You make a huge pot of soup with specific vegetables and you can eat as much as you want all day long. You’re encouraged to stuff yourself. Each day you get to eat something else with it. Day one is all fruit (except bananas). Day two is all vegetables. You get the idea. Also, you’re to drink water—half your weight in ounces. I have travelled to the bathroom more times this morning than I have all week. My belly feels like the weather outside—rainy and sloshy.

But I have hopes I’ll feel great by the time it’s over and be able to fight off the Sweet Tooth Monster. Guess I need to be realistic—at least curb its appetite.

Sunday, May 16, 2010

Reading, Dreams, and Poetry

Dear Mom,

I don’t remember you ever reading, but you did crossword puzzles. To me, that’s harder.

Last night before I went to sleep I finished Meet Me: Writers in St. Louis by Catherine Rankovic. Excellent book. I had no idea we’re so fortunate to have so many writers from St. Louis. My reading list just got longer.

I also listened to Sightlines by Janet Riehl. It touches your heart in so many ways, and what a beautiful tribute to her family.

Then I read a chapter from Stranger by the River by Paul Twitchell.

I knew when I went to sleep, traveling to other places, writing—particularly poetry—would surface. And sure enough as I entered back into semi-consciousness, here’s what I heard:

Pounding head!
I stay wrapped in the covers.
My bladder demands more attention—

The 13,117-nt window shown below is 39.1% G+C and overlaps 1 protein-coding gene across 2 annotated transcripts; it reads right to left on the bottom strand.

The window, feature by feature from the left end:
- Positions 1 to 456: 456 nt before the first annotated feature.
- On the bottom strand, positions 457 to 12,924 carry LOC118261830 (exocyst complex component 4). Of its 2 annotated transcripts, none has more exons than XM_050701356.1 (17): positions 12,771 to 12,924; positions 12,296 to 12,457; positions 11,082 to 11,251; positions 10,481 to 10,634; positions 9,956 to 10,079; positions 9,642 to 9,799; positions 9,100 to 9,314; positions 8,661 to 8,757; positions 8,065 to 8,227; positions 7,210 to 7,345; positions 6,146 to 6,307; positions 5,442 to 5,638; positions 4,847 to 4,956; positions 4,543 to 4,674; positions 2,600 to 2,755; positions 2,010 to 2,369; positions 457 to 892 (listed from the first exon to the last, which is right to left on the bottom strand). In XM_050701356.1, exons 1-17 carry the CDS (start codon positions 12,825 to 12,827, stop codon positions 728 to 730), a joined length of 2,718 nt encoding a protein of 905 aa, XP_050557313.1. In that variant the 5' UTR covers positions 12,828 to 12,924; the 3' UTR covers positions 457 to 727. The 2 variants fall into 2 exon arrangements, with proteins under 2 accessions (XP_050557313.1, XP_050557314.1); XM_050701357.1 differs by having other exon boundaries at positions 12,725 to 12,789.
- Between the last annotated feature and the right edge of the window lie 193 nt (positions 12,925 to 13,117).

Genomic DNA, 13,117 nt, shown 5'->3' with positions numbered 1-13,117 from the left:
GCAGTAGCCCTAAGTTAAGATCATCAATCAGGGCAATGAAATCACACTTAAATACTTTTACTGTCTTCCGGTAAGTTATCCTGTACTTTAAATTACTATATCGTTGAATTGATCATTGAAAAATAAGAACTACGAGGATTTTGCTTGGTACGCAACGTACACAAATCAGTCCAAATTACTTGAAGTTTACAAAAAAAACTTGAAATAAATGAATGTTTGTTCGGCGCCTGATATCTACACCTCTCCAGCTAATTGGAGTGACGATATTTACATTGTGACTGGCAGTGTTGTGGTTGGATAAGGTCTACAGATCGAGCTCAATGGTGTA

slither out of bed,
drag my body,
feet shuffling like my Parkinson’s Dad,
back and hip hurt too,
shoulder has a kink,
eyes less than a slit.
This cleanse gives you energy?
Hurry up coffee maker!

Saturday, May 15, 2010

Does it Matter?

Dear Mom,

Family situations are kind of odd sometimes, don’t you think? My ex-husband (#2), the father of my three children called yesterday. He was getting his will in order. He wanted to know if I had his daughter’s address. This would be his first-born daughter from his first marriage. He said, “I don’t even know her last name.” I told him her last name since she is married and has children of her own now. I also gave him her address. I secretly wished he’d actually contact her.

I can’t imagine not talking to my own children. He probably doesn’t even remember what brought it all on to begin with. And I would have to think, what does it matter?

I understand when one has to use tough love for major situations, but that’s not the case here. It’s simple miscommunication and hard headedness. Why not clear the air and move on? But I can’t interfere. Tried. I’ve learned I’m not the fixer-upper of people and their relationships—they have to do that on their own.

All I know is if one of my children had an issue with me, we’d be wrestling around until we got it figured out—even if we agreed to disagree.

I asked the ex if he had my address. He didn’t get it at first but then busted out a hearty laugh. I took that as a no. I wouldn’t want anything from him, but let me tell you I’d certainly deserve it.

Friday, May 14, 2010

Local Raw Honey

Dear Mom,

The garbage can has more motivation than I do right now. I want to nap and eat raw honey mixed with black walnuts.